This father is quietly tackling gender discrimination in Ghana

Jun 14, 2018
8-Minute Read

Tettey is a 40 year-old father of three who lives in Eastern Ghana. His life was changed when he participated in a gender and diversity sensitization training through World Vision.

His wife, Mamle, 25, said, “The Gender and Diversity program has really influenced my husband and changed the way things are done in my community.”

The program taught community members how certain cultural norms – like women being the ones to do all the household chores- can be harmful to the health of mothers and children.

“Helping my wife with household chores reduces the time she spends in doing the chores and it gives her time to rest,” Tettey said.

He added that his wife is not as tired as before and this enables them to spend more time together as a couple. They also have time to help their children with their homework.

A family of five
Tettey, Mamle and their three children, Janet (four), Patience (three) and Gabriel, (18 months). Photo: Jason Amoo

Mamle explained that after participating in the second of three Gender and Diversity training sessions in their community, her husband began to help out with household chores and taking care of their children.

She added, “Now whenever I am busy cooking in the morning, my husband will always help to prepare the kids for school.” In the photo at the top, that's just what Tettey is doing. 

“Women’s Work”

According to the couple, men in their community do not traditionally help their wives with household chores like cooking or bathing children, because these are considered “women’s duties”. It is considered counter-cultural for a man to do household chores or carry a baby on his back.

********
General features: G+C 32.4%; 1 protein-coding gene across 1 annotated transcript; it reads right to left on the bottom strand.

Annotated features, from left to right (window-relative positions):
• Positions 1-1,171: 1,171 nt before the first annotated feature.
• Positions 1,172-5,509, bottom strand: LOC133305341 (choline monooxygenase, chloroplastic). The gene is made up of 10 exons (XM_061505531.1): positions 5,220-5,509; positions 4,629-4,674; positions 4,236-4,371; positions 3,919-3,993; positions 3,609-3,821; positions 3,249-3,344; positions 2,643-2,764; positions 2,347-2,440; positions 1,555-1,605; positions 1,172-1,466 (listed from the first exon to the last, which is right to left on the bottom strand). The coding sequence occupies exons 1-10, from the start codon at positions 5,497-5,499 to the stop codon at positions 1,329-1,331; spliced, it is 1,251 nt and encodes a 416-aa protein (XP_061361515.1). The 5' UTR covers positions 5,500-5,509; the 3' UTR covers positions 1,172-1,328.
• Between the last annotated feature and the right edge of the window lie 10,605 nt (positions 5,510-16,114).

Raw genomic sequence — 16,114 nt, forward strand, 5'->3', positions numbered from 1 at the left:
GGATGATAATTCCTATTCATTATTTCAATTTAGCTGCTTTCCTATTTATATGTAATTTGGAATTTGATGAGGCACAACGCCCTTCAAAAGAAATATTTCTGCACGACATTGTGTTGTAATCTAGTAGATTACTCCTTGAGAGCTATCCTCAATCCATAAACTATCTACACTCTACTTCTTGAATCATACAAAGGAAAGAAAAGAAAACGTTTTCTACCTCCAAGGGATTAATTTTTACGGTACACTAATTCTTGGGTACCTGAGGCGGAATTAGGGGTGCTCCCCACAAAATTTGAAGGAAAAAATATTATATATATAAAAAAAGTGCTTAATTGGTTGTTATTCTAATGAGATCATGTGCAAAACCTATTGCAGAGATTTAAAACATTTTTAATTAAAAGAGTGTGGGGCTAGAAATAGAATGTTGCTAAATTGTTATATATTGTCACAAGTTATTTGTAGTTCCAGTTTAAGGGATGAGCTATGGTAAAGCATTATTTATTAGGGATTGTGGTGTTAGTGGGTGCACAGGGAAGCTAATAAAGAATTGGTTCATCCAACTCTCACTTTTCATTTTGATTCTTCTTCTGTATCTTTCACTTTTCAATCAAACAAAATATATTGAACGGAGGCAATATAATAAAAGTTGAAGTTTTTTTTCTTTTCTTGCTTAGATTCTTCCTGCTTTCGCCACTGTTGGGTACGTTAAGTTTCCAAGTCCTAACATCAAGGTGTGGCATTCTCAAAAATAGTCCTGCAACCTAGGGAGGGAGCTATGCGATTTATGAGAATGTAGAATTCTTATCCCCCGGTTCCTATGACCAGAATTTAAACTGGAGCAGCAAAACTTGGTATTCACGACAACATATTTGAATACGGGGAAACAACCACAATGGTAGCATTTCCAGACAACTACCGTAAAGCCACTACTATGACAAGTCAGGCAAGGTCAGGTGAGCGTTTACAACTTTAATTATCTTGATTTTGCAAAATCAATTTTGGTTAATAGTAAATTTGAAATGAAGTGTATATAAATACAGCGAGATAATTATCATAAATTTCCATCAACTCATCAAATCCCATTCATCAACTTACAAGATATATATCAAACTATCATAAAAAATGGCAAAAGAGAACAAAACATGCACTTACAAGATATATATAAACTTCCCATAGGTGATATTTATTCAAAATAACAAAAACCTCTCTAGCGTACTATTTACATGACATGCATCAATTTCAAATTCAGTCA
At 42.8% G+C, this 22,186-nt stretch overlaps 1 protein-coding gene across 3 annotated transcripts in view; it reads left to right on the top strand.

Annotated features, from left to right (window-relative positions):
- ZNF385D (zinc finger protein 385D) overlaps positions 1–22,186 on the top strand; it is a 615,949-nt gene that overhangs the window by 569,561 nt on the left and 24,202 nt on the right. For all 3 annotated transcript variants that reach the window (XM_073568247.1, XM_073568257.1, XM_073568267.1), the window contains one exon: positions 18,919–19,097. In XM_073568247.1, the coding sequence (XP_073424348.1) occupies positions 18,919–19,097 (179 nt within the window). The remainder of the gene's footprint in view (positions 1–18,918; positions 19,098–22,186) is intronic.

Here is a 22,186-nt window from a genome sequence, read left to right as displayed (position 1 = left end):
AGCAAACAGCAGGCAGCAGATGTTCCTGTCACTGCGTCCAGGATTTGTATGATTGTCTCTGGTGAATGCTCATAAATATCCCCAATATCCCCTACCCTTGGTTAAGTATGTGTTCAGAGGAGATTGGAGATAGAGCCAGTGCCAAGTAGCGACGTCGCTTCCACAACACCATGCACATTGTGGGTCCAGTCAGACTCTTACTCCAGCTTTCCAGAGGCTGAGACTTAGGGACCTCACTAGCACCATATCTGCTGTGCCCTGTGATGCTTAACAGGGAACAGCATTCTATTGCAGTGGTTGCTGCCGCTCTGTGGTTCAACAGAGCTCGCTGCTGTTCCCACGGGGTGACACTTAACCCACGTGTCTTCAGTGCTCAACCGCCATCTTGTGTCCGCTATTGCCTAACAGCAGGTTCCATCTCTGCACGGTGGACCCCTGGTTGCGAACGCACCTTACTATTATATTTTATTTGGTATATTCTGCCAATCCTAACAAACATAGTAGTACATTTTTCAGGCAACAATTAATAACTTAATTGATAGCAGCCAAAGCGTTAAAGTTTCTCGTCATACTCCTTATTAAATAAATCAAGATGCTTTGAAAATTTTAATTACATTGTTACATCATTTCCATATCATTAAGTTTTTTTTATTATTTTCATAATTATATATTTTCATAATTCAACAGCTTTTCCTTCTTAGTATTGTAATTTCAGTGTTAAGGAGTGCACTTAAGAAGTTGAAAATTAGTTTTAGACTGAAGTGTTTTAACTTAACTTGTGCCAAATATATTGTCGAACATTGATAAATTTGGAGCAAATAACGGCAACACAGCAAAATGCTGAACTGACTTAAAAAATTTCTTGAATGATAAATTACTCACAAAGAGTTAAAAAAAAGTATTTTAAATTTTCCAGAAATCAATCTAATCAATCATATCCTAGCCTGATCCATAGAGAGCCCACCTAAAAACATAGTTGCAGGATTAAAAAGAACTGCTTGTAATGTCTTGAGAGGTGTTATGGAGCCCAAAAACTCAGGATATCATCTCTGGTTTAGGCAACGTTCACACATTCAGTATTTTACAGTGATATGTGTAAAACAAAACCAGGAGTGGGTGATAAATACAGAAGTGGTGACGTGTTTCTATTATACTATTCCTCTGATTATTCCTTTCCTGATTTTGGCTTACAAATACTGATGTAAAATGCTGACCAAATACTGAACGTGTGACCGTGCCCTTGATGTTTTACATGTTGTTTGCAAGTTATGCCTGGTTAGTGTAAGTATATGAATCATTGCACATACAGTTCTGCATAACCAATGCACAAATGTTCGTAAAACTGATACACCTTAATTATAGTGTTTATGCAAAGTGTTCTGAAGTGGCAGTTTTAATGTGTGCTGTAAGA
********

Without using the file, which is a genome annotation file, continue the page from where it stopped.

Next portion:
Here in Canada, about 76% of men now participate in household chores, up from 51% in the 1980s. Still, Stats Can reports that Canadian women still do more than twice as much child care as Canadian men.

Mamle and Tettey have had to fight against this gender discrimination to better their family.

Mamle said that, “Men in the community always tease Tettey when they see him helping in household chores or carrying his youngest child on his back. Some even try to talk him out of it, but he always explains to them that he is determined not to be influenced because he knows it is the right thing to do.” 

A Chief’s Example

Improving gender equality for women and girls, men and boys, has benefitted not only Mamle and Tettey, but their whole community. 

The area chief, or Dademantse, named Quist, is helping to spearhead change in his community through the concepts he learned in training.

A man speaks to a community group outside under some trees
A World Vision-led gender sensitivity training in rural Ghana. Photo: Jason Amoo

Prior to the training, he and his elders spent most evenings settling disputes among couples, many of these involving intimate-partner violence, but since the training, there are hardly any disputes that require his involvement.
“The Gender and Diversity activity has brought peace to many homes because when a man helps his wife, she is satisfied and this reduces quarrels in a lot of homes. The woman is also able to rest, which is good for her health,” Quist said.
Quist models the messages he has learned in the training by sharing household chores, such as washing dishes and doing laundry, together with his wife Gladys. When a couple is arguing, the Dademantse now suggests that they come to see how he helps his wife around their household and on the farm, and learn from him.

A man smiles with a baby tied to his back with clothTettey carries his son on his back. Photo: Jason Amoo

By Joanna Baidoo, edited by Loria Kulathungam and Megan Radford